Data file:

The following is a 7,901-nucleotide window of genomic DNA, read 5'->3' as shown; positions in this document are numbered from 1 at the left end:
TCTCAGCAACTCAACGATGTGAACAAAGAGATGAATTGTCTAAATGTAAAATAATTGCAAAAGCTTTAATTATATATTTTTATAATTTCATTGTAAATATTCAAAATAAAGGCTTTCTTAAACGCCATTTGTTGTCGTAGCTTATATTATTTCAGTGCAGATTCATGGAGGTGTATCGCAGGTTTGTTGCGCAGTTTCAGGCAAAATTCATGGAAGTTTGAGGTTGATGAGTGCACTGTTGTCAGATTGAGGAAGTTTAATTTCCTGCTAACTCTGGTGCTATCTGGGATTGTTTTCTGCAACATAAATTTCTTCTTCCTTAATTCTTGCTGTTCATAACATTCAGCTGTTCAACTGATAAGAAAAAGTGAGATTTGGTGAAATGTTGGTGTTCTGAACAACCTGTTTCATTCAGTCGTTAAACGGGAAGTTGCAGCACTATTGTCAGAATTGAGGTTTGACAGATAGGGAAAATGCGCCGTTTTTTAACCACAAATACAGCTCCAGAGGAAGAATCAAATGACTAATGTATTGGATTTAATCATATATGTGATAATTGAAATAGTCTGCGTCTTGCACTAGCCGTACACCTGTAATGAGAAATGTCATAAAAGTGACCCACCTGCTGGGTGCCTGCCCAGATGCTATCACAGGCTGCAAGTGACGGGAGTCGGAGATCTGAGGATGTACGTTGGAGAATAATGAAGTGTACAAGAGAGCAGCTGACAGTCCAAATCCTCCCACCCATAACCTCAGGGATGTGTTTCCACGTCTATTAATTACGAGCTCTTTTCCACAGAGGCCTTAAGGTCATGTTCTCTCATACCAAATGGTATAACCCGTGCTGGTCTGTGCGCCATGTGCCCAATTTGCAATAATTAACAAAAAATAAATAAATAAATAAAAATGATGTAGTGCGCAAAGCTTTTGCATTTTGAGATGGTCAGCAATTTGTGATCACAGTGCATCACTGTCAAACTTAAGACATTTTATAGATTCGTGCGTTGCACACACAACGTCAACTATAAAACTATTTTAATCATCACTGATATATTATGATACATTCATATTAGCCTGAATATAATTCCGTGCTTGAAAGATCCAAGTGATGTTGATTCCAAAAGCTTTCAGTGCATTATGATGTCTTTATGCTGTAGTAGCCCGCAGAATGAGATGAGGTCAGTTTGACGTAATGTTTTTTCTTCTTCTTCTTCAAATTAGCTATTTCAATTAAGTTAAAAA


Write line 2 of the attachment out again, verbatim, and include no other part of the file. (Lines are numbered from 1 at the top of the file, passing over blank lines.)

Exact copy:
TCTCAGCAACTCAACGATGTGAACAAAGAGATGAATTGTCTAAATGTAAAATAATTGCAAAAGCTTTAATTATATATTTTTATAATTTCATTGTAAATATTCAAAATAAAGGCTTTCTTAAACGCCATTTGTTGTCGTAGCTTATATTATTTCAGTGCAGATTCATGGAGGTGTATCGCAGGTTTGTTGCGCAGTTTCAGGCAAAATTCATGGAAGTTTGAGGTTGATGAGTGCACTGTTGTCAGATTGAGGAAGTTTAATTTCCTGCTAACTCTGGTGCTATCTGGGATTGTTTTCTGCAACATAAATTTCTTCTTCCTTAATTCTTGCTGTTCATAACATTCAGCTGTTCAACTGATAAGAAAAAGTGAGATTTGGTGAAATGTTGGTGTTCTGAACAACCTGTTTCATTCAGTCGTTAAACGGGAAGTTGCAGCACTATTGTCAGAATTGAGGTTTGACAGATAGGGAAAATGCGCCGTTTTTTAACCACAAATACAGCTCCAGAGGAAGAATCAAATGACTAATGTATTGGATTTAATCATATATGTGATAATTGAAATAGTCTGCGTCTTGCACTAGCCGTACACCTGTAATGAGAAATGTCATAAAAGTGACCCACCTGCTGGGTGCCTGCCCAGATGCTATCACAGGCTGCAAGTGACGGGAGTCGGAGATCTGAGGATGTACGTTGGAGAATAATGAAGTGTACAAGAGAGCAGCTGACAGTCCAAATCCTCCCACCCATAACCTCAGGGATGTGTTTCCACGTCTATTAATTACGAGCTCTTTTCCACAGAGGCCTTAAGGTCATGTTCTCTCATACCAAATGGTATAACCCGTGCTGGTCTGTGCGCCATGTGCCCAATTTGCAATAATTAACAAAAAATAAATAAATAAATAAAAATGATGTAGTGCGCAAAGCTTTTGCATTTTGAGATGGTCAGCAATTTGTGATCACAGTGCATCACTGTCAAACTTAAGACATTTTATAGATTCGTGCGTTGCACACACAACGTCAACTATAAAACTATTTTAATCATCACTGATATATTATGATACATTCATATTAGCCTGAATATAATTCCGTGCTTGAAAGATCCAAGTGATGTTGATTCCAAAAGCTTTCAGTGCATTATGATGTCTTTATGCTGTAGTAGCCCGCAGAATGAGATGAGGTCAGTTTGACGTAATGTTTTTTCTTCTTCTTCTTCAAATTAGCTATTTCAATTAAGTTAAAAA